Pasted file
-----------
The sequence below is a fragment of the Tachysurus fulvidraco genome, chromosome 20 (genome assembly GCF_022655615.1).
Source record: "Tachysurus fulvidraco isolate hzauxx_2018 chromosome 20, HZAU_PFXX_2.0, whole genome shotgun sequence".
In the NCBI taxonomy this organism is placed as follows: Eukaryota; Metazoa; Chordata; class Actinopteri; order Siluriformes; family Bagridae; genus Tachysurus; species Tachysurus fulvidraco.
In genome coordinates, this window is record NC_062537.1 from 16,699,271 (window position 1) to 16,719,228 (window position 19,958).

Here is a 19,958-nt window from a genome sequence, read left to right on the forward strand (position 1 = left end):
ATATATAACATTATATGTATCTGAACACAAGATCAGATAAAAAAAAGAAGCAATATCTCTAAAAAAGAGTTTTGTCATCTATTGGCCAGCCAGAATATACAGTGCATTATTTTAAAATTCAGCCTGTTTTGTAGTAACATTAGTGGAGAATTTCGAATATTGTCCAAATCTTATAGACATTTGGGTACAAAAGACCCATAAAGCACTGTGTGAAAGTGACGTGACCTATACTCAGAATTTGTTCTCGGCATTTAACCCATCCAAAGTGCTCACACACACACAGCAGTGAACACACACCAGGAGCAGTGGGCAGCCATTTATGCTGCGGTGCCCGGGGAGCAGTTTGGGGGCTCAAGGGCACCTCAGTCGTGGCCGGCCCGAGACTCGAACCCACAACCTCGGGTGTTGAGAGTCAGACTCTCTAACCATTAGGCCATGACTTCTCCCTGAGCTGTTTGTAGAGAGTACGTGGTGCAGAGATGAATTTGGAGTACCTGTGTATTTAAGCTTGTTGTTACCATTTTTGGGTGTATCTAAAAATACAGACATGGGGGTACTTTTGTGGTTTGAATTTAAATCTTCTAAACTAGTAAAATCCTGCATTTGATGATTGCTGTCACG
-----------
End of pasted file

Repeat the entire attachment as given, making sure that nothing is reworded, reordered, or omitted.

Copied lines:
The sequence below is a fragment of the Tachysurus fulvidraco genome, chromosome 20 (genome assembly GCF_022655615.1).
Source record: "Tachysurus fulvidraco isolate hzauxx_2018 chromosome 20, HZAU_PFXX_2.0, whole genome shotgun sequence".
In the NCBI taxonomy this organism is placed as follows: Eukaryota; Metazoa; Chordata; class Actinopteri; order Siluriformes; family Bagridae; genus Tachysurus; species Tachysurus fulvidraco.
In genome coordinates, this window is record NC_062537.1 from 16,699,271 (window position 1) to 16,719,228 (window position 19,958).

Here is a 19,958-nt window from a genome sequence, read left to right on the forward strand (position 1 = left end):
ATATATAACATTATATGTATCTGAACACAAGATCAGATAAAAAAAAGAAGCAATATCTCTAAAAAAGAGTTTTGTCATCTATTGGCCAGCCAGAATATACAGTGCATTATTTTAAAATTCAGCCTGTTTTGTAGTAACATTAGTGGAGAATTTCGAATATTGTCCAAATCTTATAGACATTTGGGTACAAAAGACCCATAAAGCACTGTGTGAAAGTGACGTGACCTATACTCAGAATTTGTTCTCGGCATTTAACCCATCCAAAGTGCTCACACACACACAGCAGTGAACACACACCAGGAGCAGTGGGCAGCCATTTATGCTGCGGTGCCCGGGGAGCAGTTTGGGGGCTCAAGGGCACCTCAGTCGTGGCCGGCCCGAGACTCGAACCCACAACCTCGGGTGTTGAGAGTCAGACTCTCTAACCATTAGGCCATGACTTCTCCCTGAGCTGTTTGTAGAGAGTACGTGGTGCAGAGATGAATTTGGAGTACCTGTGTATTTAAGCTTGTTGTTACCATTTTTGGGTGTATCTAAAAATACAGACATGGGGGTACTTTTGTGGTTTGAATTTAAATCTTCTAAACTAGTAAAATCCTGCATTTGATGATTGCTGTCACG